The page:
2012 • People

Professor Andre Geim

Professor Andre Geim is a condensed matter physicist at the University of Manchester. His life's work has been to gain a better understanding of the materials that make up the world around us. While just one subject can be a scientist's life's work, Andre has made switching fields a feature of his career. But while straying from the conventional path can be risky for a scientist, Andre has repeatedly turned it to his advantage. His "let's try it and see" approach means he's the only individual winner of the both the Nobel and the more light hearted Ig Nobel Prizes. He won the Nobel Prize for Physics in 2010 for uncovering the extraordinary properties of a material called graphene, but Geim can also lay claim to seeding two other new areas of physics research--levitation and gecko tape.

2012 • People

Professor Richard Dawkins

Dawkins discusses his book, the Selfish Gene, which divided the scientific community and made him the most influential evolutionary biologist of his time. Professor Richard Dawkins is one of the most well-known and controversial scientists in Britain. A passionate atheist he believes science rather than religion offers us the best way to appreciate the wonders of the Universe we live in. In the last 10 years he has become notorious for his outspoken views on religion, but at the heart of his success is his explosive first book -- The Selfish Gene -- which put forward a radical rewriting of evolutionary theory and divided the scientific community. Much of the controversy comes from its provocative title.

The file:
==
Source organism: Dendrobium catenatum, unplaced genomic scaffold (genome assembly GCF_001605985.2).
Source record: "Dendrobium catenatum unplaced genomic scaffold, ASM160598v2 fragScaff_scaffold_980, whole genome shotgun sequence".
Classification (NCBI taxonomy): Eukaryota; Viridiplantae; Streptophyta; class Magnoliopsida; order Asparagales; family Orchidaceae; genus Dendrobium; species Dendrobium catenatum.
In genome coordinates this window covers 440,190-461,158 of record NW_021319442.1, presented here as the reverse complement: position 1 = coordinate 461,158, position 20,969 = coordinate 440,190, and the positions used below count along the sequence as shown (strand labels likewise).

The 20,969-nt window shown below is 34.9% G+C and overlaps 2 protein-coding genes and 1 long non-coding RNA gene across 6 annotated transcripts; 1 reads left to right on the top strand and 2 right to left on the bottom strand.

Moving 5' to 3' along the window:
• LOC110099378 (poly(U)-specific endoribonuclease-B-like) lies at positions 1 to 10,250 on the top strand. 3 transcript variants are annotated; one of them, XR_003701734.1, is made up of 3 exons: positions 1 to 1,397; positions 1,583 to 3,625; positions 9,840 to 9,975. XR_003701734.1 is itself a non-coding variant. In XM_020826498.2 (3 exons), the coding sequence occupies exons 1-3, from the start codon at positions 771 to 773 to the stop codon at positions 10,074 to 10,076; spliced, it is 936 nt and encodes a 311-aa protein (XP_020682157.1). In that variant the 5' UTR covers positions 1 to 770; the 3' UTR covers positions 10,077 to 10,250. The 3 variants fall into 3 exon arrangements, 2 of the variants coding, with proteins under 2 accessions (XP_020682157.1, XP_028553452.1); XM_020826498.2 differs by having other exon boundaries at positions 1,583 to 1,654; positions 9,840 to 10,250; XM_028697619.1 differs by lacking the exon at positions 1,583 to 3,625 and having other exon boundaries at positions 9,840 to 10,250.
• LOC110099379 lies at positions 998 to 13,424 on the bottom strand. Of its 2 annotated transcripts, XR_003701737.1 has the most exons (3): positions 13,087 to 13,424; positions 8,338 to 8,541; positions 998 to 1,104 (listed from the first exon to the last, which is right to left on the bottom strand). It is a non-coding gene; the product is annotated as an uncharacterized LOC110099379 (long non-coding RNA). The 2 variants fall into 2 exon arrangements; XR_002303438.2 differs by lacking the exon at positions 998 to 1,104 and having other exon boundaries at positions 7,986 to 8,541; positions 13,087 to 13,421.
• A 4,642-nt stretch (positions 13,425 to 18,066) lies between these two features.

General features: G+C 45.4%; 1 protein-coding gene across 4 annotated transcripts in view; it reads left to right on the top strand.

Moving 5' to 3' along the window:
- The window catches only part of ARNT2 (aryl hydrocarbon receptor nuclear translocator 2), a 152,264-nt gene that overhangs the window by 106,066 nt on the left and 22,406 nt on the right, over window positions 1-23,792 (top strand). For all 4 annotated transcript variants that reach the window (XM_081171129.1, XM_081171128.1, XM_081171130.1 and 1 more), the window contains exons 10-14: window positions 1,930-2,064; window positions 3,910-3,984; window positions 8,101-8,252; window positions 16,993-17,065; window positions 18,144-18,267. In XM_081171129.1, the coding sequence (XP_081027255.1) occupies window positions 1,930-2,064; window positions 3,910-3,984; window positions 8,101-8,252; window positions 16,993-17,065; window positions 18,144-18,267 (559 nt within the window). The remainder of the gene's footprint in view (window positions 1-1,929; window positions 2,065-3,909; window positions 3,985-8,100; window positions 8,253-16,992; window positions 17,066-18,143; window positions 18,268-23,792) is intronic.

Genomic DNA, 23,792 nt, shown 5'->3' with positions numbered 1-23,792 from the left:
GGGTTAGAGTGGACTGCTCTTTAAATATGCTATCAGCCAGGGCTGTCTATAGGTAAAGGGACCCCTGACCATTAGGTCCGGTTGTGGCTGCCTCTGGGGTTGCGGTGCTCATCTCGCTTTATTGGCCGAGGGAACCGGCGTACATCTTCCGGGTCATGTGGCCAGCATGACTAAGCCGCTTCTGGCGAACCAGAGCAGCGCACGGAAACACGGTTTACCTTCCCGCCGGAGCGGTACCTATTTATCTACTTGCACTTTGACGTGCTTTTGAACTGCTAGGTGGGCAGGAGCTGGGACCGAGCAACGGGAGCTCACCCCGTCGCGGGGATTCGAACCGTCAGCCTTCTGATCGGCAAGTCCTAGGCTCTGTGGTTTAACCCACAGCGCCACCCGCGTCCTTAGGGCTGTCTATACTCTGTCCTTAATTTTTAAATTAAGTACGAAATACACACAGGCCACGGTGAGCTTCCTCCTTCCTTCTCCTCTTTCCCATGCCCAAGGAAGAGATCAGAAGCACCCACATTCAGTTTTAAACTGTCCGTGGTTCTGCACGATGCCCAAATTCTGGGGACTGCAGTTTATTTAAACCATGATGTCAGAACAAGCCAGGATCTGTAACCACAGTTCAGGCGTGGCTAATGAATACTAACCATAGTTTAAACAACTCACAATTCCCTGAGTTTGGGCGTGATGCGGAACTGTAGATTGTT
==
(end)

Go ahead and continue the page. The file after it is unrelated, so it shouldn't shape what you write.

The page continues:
2012 • People

You might also like

Diana: In Her Own Words

This documentary uses the recordings Princess Diana made for the book that was written by Andrew Morton. In this documentary Diana narrates her life and the events that surrounded her.

2017 • People

Episode V

From Air Jordan and "Be Like Mike" to the '92 NBA Finals and the Olympic Dream Team, Michael becomes a global cultural icon unlike any other.

5/10The Last Dance • 2020 • People

The Dawn of Digital

Filmmaker Kevin Smith and a host of tech insiders examine the dawn of the digital age in 1989, the year the first modern GPS satellites roamed above the earth, the Game Boy appeared, and the World Wide Web debuted.

5/61989: The Year that Made the Modern World • 2019 • People

Jemeker Thompson: Crack Queen of L.A.

Once the undisputed crack queen of LA, Jemeker Thompson speaks about her unorthodox reign and how her maternal instinct led to her downfall.

S2E2Drug Lords • 2018 • People

Blame

You are probably a bit of a blamer - most of us are. But why should we give it up? In this witty sequel to our most watched RSA Short, inspirational thinker Brené Brown considers why we blame others, how it sabotages our relationships, and why we desperately need to move beyond this toxic behaviour.

RSA Shorts • 2015 • People

Our Declaration

You may think you know who wrote the Declaration of Independence and what it says -- but do you really? Political theorist Danielle Allen looks at the document's origin and originators to give us a picture of the men and the moment in time that shaped the United States of today.

2/9Curiosity Retreats: 2015 Lectures • 2015 • People